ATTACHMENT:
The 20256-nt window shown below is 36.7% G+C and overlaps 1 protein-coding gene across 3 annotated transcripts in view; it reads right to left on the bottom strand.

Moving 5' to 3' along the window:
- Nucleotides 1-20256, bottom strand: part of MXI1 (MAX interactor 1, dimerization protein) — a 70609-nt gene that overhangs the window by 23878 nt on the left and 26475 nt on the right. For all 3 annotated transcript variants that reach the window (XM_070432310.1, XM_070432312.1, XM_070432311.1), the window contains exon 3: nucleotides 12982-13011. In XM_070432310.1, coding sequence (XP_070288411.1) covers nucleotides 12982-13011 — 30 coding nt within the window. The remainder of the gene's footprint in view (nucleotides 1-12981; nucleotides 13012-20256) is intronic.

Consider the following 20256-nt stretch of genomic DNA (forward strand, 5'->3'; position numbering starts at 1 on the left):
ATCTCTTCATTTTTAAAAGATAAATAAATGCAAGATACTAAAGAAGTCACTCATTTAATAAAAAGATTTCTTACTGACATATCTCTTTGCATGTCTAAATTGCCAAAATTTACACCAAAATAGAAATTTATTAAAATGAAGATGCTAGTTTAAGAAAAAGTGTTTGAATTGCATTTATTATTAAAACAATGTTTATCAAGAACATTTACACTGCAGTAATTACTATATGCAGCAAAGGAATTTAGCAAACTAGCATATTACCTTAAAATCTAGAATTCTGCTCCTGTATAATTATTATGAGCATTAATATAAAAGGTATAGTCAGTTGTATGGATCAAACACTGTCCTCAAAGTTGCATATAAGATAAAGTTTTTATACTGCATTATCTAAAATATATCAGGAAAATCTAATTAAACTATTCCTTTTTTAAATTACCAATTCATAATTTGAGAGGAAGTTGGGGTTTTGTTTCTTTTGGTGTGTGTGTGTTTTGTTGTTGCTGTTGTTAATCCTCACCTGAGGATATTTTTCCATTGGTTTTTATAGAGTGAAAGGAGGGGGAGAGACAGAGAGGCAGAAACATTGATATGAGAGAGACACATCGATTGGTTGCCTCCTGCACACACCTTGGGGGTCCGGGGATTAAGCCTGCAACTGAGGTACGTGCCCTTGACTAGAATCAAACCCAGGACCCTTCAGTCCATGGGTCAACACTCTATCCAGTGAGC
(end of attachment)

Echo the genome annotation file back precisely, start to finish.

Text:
The 20256-nt window shown below is 36.7% G+C and overlaps 1 protein-coding gene across 3 annotated transcripts in view; it reads right to left on the bottom strand.

Moving 5' to 3' along the window:
- Nucleotides 1-20256, bottom strand: part of MXI1 (MAX interactor 1, dimerization protein) — a 70609-nt gene that overhangs the window by 23878 nt on the left and 26475 nt on the right. For all 3 annotated transcript variants that reach the window (XM_070432310.1, XM_070432312.1, XM_070432311.1), the window contains exon 3: nucleotides 12982-13011. In XM_070432310.1, coding sequence (XP_070288411.1) covers nucleotides 12982-13011 — 30 coding nt within the window. The remainder of the gene's footprint in view (nucleotides 1-12981; nucleotides 13012-20256) is intronic.

Consider the following 20256-nt stretch of genomic DNA (forward strand, 5'->3'; position numbering starts at 1 on the left):
ATCTCTTCATTTTTAAAAGATAAATAAATGCAAGATACTAAAGAAGTCACTCATTTAATAAAAAGATTTCTTACTGACATATCTCTTTGCATGTCTAAATTGCCAAAATTTACACCAAAATAGAAATTTATTAAAATGAAGATGCTAGTTTAAGAAAAAGTGTTTGAATTGCATTTATTATTAAAACAATGTTTATCAAGAACATTTACACTGCAGTAATTACTATATGCAGCAAAGGAATTTAGCAAACTAGCATATTACCTTAAAATCTAGAATTCTGCTCCTGTATAATTATTATGAGCATTAATATAAAAGGTATAGTCAGTTGTATGGATCAAACACTGTCCTCAAAGTTGCATATAAGATAAAGTTTTTATACTGCATTATCTAAAATATATCAGGAAAATCTAATTAAACTATTCCTTTTTTAAATTACCAATTCATAATTTGAGAGGAAGTTGGGGTTTTGTTTCTTTTGGTGTGTGTGTGTTTTGTTGTTGCTGTTGTTAATCCTCACCTGAGGATATTTTTCCATTGGTTTTTATAGAGTGAAAGGAGGGGGAGAGACAGAGAGGCAGAAACATTGATATGAGAGAGACACATCGATTGGTTGCCTCCTGCACACACCTTGGGGGTCCGGGGATTAAGCCTGCAACTGAGGTACGTGCCCTTGACTAGAATCAAACCCAGGACCCTTCAGTCCATGGGTCAACACTCTATCCAGTGAGC